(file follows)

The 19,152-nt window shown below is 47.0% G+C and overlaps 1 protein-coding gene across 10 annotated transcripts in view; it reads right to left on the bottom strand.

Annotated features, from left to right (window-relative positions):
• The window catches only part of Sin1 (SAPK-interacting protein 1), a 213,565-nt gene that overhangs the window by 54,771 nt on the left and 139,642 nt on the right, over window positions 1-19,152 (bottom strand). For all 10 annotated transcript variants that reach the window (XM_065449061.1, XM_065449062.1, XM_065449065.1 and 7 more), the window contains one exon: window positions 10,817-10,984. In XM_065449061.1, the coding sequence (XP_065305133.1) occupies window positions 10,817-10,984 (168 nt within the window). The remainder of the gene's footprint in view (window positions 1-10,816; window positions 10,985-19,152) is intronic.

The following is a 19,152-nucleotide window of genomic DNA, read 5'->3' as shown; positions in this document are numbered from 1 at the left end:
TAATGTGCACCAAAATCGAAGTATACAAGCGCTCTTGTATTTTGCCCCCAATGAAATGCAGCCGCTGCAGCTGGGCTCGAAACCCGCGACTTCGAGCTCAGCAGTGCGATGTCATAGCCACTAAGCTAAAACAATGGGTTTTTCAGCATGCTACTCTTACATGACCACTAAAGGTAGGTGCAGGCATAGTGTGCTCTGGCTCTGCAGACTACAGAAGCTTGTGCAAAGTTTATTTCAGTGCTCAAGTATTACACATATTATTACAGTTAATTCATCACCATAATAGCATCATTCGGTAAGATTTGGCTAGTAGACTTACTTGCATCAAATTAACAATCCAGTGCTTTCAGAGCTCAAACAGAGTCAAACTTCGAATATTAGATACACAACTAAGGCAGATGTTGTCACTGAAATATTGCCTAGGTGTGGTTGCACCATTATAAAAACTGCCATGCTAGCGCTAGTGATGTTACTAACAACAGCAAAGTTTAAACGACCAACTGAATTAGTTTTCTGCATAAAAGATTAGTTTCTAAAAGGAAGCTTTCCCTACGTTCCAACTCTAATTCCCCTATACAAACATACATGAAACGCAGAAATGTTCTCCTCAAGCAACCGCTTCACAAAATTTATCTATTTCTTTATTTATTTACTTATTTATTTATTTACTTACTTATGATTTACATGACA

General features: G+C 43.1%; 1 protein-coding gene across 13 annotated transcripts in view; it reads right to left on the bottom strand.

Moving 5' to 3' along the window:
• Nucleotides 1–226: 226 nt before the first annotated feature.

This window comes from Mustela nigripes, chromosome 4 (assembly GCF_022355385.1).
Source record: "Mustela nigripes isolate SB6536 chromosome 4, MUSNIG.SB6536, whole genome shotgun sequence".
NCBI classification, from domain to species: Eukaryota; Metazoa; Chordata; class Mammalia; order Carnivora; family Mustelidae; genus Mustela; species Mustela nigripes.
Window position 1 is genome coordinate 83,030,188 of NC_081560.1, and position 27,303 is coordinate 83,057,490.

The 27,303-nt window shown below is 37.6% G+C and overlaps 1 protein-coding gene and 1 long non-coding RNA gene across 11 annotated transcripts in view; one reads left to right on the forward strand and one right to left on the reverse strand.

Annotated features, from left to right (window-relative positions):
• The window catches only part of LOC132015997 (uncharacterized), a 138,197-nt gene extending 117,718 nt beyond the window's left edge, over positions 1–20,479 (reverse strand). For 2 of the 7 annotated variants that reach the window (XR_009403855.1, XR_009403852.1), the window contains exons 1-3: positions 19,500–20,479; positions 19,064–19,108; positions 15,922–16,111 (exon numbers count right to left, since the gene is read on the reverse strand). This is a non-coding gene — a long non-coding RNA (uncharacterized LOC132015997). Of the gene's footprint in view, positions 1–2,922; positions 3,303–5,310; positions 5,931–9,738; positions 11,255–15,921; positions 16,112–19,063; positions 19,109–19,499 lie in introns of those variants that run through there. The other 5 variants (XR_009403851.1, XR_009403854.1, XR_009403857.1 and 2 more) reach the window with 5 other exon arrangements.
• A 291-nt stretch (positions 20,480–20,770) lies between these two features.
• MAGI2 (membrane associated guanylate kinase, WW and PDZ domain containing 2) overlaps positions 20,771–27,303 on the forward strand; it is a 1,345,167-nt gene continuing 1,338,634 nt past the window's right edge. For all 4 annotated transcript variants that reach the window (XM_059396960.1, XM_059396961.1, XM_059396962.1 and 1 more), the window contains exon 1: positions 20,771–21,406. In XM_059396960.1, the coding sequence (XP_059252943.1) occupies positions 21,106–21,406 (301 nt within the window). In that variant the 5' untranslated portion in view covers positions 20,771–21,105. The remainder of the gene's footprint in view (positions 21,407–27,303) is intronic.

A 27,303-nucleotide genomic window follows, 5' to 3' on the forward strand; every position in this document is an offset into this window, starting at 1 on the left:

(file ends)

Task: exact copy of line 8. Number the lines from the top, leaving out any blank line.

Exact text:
• Nucleotides 1–226: 226 nt before the first annotated feature.